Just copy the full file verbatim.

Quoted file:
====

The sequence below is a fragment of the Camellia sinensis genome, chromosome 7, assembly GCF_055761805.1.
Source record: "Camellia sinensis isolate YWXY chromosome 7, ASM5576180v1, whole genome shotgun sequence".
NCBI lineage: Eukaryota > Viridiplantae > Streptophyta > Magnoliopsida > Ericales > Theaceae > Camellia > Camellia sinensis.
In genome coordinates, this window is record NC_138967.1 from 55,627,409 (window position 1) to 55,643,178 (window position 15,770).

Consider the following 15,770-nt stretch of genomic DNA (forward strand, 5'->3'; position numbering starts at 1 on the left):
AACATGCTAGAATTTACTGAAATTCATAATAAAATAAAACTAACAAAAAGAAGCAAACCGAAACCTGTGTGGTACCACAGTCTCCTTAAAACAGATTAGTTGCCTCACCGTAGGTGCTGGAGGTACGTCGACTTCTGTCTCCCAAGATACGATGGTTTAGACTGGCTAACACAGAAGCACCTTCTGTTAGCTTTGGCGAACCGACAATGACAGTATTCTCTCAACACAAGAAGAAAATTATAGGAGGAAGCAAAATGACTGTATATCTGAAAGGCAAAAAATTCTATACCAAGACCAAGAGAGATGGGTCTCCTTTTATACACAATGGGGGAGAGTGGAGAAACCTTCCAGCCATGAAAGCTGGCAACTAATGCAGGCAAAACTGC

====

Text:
The sequence below is a fragment of the Camellia sinensis genome, chromosome 7, assembly GCF_055761805.1.
Source record: "Camellia sinensis isolate YWXY chromosome 7, ASM5576180v1, whole genome shotgun sequence".
NCBI lineage: Eukaryota > Viridiplantae > Streptophyta > Magnoliopsida > Ericales > Theaceae > Camellia > Camellia sinensis.
In genome coordinates, this window is record NC_138967.1 from 55,627,409 (window position 1) to 55,643,178 (window position 15,770).

Consider the following 15,770-nt stretch of genomic DNA (forward strand, 5'->3'; position numbering starts at 1 on the left):
AACATGCTAGAATTTACTGAAATTCATAATAAAATAAAACTAACAAAAAGAAGCAAACCGAAACCTGTGTGGTACCACAGTCTCCTTAAAACAGATTAGTTGCCTCACCGTAGGTGCTGGAGGTACGTCGACTTCTGTCTCCCAAGATACGATGGTTTAGACTGGCTAACACAGAAGCACCTTCTGTTAGCTTTGGCGAACCGACAATGACAGTATTCTCTCAACACAAGAAGAAAATTATAGGAGGAAGCAAAATGACTGTATATCTGAAAGGCAAAAAATTCTATACCAAGACCAAGAGAGATGGGTCTCCTTTTATACACAATGGGGGAGAGTGGAGAAACCTTCCAGCCATGAAAGCTGGCAACTAATGCAGGCAAAACTGC